On this episode of Next Question, Katie Couric talks with Chief Marketing Officer of Endeavor, Bozoma Saint John. Boz has worked with huge brands like Pepsi and Apple – she was the first Black woman to present at an Apple conference in 2016, where she got an entire audience of tech nerds to dance in the aisles to the Sugarhill Gang. She and Katie discuss how the pandemic has caused people and brands to reevaluate their marketing strategies and narratives, and how we can move towards not just a new normal, but a better normal, through more authenticity from our leaders, from brands, and from ourselves. With politicians and with business leaders, there used to be a veneer over them, as if everything they say is carefully scripted and staged. But with the pandemic upending every part of our lives, people are looking to business and government leaders for comfort and genuine emotion now. “People want to see the humans,” Boz says. “They don’t care about perfection.”
Boz conducts her own career this way, which she calls “leading with difference.” “I am wholly myself and not trying to put airs on for anyone, and still trying to manage in an environment that was not built for me,” she says. She describes it as “doing it your own way” instead of the textbook way, but also refers to being authentically herself: “This is something I wish every leader would do.” Instead of putting on a persona based on a stereotype of what a business leader or politician should look and sound like, she thinks we should all lean into our multi-dimensionality. Just because you’re very serious about your business doesn’t mean you can’t be silly and funny at times. We’re all full people with many different sides to us, and “if we lead with the truest form of ourselves….people will actually allow us to be us,” Boz says. “We need to be braver about showing the parts of ourselves that aren’t perfect.” In a pandemic, that means being willing to express some vulnerability; she points to New York Governor Andrew Cuomo as an example, when he expressed fear about his brother coming down with Covid-19. “In that moment, he was a big brother,” not just a governor – and his communication was effective and relatable. “I thought it was wonderfully human.”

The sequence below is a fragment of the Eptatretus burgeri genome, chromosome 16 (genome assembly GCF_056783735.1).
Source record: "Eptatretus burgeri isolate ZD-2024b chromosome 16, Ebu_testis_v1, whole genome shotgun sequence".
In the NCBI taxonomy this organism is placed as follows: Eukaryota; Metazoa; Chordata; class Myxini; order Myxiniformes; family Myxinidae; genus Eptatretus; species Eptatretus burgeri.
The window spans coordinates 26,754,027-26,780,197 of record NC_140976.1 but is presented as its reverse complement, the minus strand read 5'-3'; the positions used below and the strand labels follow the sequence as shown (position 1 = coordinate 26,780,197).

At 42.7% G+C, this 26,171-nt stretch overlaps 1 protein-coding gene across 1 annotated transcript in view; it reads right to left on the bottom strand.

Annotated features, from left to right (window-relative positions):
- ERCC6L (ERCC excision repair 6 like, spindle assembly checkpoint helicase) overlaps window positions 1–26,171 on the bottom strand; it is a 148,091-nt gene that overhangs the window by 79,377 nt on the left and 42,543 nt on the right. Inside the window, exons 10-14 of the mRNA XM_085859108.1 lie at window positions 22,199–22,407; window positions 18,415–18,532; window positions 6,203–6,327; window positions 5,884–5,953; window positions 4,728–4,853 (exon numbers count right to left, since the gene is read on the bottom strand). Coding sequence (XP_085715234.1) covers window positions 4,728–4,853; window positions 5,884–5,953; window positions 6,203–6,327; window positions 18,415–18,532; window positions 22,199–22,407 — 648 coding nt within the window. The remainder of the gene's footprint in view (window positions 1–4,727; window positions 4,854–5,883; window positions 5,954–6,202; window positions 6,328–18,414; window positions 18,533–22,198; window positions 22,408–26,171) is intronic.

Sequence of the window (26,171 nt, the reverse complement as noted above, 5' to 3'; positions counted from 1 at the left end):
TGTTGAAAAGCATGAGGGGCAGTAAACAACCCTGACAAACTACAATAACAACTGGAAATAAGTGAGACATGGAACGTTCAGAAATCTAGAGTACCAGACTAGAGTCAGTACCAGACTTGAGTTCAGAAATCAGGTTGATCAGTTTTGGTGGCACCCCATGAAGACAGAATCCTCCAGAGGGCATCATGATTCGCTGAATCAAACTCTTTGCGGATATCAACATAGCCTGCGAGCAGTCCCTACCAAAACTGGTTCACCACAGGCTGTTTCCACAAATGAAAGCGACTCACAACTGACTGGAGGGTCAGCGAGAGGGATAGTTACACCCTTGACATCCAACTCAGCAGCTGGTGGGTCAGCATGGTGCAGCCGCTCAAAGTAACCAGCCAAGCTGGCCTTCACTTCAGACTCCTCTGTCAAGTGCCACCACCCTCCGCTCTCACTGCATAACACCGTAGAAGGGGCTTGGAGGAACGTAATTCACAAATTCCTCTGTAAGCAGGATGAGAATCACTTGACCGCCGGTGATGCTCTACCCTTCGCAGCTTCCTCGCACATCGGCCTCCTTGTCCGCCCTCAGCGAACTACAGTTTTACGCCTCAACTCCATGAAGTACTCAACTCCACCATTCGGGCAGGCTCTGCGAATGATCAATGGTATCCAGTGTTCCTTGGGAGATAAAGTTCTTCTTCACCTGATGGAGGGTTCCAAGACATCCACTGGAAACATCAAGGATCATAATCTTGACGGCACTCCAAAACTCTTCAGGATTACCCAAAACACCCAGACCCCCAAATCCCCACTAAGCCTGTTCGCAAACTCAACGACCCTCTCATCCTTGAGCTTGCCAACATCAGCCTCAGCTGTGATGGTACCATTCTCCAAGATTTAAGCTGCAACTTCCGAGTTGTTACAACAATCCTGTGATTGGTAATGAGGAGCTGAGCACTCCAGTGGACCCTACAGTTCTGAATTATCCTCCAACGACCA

As Katie, Boz, and all of us are looking ahead and wondering what the future will look like, it’s important to realize that we can’t go back to the way things were. Boz compares it to the stages of grief; we moved through denial, through anger and bargaining, and we’re just now getting to the part where we can “move into a new way of being, a new way of living, that will be much healthier for us. But that takes awareness and it takes acceptance of the loss of the way things were,” she says. “The realization that nothing will be what it was.” With this in mind, Katie and Boz are collaborating on a special ten-part series where they’ll speak with business leaders in every industry to talk about how they’re imagining their new normal, a better normal; “a vision for a really dope society.” Listen to the entire fascinating interview with Bozoma on this episode of Next Question.
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